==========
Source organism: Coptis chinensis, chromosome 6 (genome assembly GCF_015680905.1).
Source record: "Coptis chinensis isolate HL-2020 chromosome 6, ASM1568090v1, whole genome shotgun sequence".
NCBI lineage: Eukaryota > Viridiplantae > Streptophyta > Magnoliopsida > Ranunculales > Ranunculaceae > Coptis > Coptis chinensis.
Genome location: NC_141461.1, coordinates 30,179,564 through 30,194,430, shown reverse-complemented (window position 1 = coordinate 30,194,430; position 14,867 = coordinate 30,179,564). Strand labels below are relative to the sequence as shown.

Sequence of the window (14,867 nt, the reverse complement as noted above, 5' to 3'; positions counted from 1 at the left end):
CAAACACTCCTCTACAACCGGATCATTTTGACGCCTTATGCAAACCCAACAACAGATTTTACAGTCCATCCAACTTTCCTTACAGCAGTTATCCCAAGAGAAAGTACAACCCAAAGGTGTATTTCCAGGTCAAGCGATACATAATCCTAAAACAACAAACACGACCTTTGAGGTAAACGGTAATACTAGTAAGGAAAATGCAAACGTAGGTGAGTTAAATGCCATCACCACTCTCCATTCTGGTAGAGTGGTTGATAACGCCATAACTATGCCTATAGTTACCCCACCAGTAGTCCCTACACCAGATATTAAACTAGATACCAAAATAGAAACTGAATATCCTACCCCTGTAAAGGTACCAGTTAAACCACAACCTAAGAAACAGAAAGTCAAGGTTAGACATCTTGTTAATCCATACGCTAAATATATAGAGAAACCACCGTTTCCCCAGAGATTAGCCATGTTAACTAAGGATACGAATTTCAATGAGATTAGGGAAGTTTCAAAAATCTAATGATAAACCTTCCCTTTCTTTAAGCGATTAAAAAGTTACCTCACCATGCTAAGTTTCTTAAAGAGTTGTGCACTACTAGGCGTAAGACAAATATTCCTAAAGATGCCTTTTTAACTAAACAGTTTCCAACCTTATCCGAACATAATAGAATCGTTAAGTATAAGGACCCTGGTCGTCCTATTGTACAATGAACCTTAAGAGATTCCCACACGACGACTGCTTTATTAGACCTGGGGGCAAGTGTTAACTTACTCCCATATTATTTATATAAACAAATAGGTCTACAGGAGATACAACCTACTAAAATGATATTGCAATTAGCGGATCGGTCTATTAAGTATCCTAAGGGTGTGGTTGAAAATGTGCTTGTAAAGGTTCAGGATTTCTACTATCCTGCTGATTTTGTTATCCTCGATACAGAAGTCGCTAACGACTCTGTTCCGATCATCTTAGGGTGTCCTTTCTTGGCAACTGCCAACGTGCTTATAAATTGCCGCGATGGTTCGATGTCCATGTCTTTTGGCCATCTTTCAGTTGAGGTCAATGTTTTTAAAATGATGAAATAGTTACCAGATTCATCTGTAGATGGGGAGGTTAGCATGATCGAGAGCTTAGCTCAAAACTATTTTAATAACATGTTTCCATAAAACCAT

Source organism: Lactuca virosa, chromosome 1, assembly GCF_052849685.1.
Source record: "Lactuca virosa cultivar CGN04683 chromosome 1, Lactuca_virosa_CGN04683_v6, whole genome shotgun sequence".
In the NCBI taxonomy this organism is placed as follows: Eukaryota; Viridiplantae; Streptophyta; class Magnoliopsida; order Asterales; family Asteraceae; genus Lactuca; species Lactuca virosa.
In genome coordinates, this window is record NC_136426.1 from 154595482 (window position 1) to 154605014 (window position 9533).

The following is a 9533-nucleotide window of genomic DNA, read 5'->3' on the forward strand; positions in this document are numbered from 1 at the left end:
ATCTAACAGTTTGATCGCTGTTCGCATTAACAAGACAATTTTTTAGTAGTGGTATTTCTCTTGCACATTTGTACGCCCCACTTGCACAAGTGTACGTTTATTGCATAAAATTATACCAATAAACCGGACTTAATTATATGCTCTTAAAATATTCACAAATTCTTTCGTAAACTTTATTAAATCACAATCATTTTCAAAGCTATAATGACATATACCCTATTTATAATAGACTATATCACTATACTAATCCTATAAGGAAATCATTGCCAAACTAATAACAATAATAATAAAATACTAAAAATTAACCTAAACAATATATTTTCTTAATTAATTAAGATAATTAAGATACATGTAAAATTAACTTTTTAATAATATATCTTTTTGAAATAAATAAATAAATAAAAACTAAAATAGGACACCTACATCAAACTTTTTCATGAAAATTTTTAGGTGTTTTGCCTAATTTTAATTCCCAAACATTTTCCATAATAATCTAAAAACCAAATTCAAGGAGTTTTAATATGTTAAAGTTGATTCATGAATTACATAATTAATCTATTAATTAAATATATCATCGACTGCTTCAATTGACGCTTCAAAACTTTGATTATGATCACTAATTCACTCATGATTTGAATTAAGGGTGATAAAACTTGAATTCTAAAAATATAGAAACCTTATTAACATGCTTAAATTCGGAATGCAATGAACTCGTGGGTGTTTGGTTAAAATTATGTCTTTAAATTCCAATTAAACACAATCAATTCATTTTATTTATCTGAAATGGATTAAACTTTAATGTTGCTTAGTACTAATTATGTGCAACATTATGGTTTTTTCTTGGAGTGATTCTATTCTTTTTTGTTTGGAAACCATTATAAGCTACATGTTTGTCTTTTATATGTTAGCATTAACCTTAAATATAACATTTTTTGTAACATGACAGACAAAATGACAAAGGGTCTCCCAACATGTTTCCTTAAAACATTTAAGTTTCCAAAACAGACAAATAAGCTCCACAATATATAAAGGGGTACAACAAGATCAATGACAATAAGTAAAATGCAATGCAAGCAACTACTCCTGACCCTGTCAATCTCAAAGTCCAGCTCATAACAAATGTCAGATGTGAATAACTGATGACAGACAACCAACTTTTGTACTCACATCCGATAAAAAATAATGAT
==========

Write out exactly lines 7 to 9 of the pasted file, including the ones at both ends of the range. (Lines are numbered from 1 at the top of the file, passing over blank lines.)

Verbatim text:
Source organism: Lactuca virosa, chromosome 1, assembly GCF_052849685.1.
Source record: "Lactuca virosa cultivar CGN04683 chromosome 1, Lactuca_virosa_CGN04683_v6, whole genome shotgun sequence".
In the NCBI taxonomy this organism is placed as follows: Eukaryota; Viridiplantae; Streptophyta; class Magnoliopsida; order Asterales; family Asteraceae; genus Lactuca; species Lactuca virosa.